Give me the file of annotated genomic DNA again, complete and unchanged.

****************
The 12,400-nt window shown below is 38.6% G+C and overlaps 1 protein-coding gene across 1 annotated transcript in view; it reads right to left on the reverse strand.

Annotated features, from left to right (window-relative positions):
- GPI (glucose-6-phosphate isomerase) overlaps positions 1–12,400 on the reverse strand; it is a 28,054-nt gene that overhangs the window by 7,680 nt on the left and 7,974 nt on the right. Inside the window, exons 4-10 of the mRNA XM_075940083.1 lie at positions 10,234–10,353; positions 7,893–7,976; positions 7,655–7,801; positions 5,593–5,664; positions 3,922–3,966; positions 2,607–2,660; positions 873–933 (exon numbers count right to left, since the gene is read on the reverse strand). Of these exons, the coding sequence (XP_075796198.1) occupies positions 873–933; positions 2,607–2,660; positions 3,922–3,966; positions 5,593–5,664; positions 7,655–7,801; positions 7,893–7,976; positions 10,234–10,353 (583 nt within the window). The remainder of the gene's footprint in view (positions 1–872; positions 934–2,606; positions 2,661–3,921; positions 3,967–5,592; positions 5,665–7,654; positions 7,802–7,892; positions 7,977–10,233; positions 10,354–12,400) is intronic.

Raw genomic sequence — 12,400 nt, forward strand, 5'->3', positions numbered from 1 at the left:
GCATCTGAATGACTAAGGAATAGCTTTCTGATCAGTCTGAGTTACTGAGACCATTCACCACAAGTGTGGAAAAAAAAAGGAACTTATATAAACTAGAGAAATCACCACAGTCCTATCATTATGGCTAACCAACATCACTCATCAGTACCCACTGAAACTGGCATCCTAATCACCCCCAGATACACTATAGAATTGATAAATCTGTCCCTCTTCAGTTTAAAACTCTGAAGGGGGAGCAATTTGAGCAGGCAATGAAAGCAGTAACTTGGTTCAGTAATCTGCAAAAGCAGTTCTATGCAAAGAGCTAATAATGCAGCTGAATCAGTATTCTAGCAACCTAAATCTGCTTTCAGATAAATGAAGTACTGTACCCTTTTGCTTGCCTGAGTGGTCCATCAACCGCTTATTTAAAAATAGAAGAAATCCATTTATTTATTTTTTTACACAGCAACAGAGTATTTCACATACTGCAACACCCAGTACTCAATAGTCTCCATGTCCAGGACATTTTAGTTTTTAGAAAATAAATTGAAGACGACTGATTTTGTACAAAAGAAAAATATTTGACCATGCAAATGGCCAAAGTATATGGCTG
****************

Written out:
The 12,400-nt window shown below is 38.6% G+C and overlaps 1 protein-coding gene across 1 annotated transcript in view; it reads right to left on the reverse strand.

Annotated features, from left to right (window-relative positions):
- GPI (glucose-6-phosphate isomerase) overlaps positions 1–12,400 on the reverse strand; it is a 28,054-nt gene that overhangs the window by 7,680 nt on the left and 7,974 nt on the right. Inside the window, exons 4-10 of the mRNA XM_075940083.1 lie at positions 10,234–10,353; positions 7,893–7,976; positions 7,655–7,801; positions 5,593–5,664; positions 3,922–3,966; positions 2,607–2,660; positions 873–933 (exon numbers count right to left, since the gene is read on the reverse strand). Of these exons, the coding sequence (XP_075796198.1) occupies positions 873–933; positions 2,607–2,660; positions 3,922–3,966; positions 5,593–5,664; positions 7,655–7,801; positions 7,893–7,976; positions 10,234–10,353 (583 nt within the window). The remainder of the gene's footprint in view (positions 1–872; positions 934–2,606; positions 2,661–3,921; positions 3,967–5,592; positions 5,665–7,654; positions 7,802–7,892; positions 7,977–10,233; positions 10,354–12,400) is intronic.

Raw genomic sequence — 12,400 nt, forward strand, 5'->3', positions numbered from 1 at the left:
GCATCTGAATGACTAAGGAATAGCTTTCTGATCAGTCTGAGTTACTGAGACCATTCACCACAAGTGTGGAAAAAAAAAGGAACTTATATAAACTAGAGAAATCACCACAGTCCTATCATTATGGCTAACCAACATCACTCATCAGTACCCACTGAAACTGGCATCCTAATCACCCCCAGATACACTATAGAATTGATAAATCTGTCCCTCTTCAGTTTAAAACTCTGAAGGGGGAGCAATTTGAGCAGGCAATGAAAGCAGTAACTTGGTTCAGTAATCTGCAAAAGCAGTTCTATGCAAAGAGCTAATAATGCAGCTGAATCAGTATTCTAGCAACCTAAATCTGCTTTCAGATAAATGAAGTACTGTACCCTTTTGCTTGCCTGAGTGGTCCATCAACCGCTTATTTAAAAATAGAAGAAATCCATTTATTTATTTTTTTACACAGCAACAGAGTATTTCACATACTGCAACACCCAGTACTCAATAGTCTCCATGTCCAGGACATTTTAGTTTTTAGAAAATAAATTGAAGACGACTGATTTTGTACAAAAGAAAAATATTTGACCATGCAAATGGCCAAAGTATATGGCTG